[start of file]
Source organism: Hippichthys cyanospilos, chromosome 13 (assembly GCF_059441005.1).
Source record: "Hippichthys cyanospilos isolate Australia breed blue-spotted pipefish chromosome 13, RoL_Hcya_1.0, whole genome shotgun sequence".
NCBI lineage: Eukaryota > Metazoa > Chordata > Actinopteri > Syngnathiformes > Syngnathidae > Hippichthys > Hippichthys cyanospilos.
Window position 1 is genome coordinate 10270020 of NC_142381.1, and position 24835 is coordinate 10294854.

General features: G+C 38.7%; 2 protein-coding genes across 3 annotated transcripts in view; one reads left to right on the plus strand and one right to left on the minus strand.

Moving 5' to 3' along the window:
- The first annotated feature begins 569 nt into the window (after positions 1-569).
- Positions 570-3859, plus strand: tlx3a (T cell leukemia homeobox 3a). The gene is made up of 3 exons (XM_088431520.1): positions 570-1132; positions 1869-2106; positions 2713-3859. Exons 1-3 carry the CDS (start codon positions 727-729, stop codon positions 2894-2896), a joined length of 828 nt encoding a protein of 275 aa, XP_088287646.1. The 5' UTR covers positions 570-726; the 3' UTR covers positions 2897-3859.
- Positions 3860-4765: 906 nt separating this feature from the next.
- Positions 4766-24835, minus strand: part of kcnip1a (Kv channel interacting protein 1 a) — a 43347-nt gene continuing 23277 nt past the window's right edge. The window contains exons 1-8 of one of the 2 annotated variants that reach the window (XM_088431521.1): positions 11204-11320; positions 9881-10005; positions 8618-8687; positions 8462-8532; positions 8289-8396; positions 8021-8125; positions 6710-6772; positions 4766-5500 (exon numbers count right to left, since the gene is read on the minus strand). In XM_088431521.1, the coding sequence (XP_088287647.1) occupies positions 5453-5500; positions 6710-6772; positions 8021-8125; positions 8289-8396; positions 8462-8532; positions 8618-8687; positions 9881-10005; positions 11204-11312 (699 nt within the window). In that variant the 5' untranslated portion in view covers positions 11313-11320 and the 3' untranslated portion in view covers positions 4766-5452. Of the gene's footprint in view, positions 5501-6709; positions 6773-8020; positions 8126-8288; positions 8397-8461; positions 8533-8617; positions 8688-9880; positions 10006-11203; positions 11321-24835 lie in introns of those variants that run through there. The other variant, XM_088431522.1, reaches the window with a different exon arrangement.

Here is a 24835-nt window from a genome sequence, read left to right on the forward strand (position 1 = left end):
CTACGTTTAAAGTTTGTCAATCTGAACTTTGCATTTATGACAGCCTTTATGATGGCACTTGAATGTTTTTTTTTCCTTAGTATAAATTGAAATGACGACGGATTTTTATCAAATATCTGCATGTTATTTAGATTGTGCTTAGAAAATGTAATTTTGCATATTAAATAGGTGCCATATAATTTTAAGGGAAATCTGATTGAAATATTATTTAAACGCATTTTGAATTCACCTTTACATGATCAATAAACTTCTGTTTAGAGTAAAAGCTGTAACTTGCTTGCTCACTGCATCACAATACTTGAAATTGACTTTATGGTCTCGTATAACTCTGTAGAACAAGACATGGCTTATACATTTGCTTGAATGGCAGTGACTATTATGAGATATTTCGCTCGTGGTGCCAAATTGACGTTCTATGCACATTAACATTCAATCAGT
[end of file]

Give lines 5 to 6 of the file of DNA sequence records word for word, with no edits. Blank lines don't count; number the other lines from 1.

General features: G+C 38.7%; 2 protein-coding genes across 3 annotated transcripts in view; one reads left to right on the plus strand and one right to left on the minus strand.

Moving 5' to 3' along the window: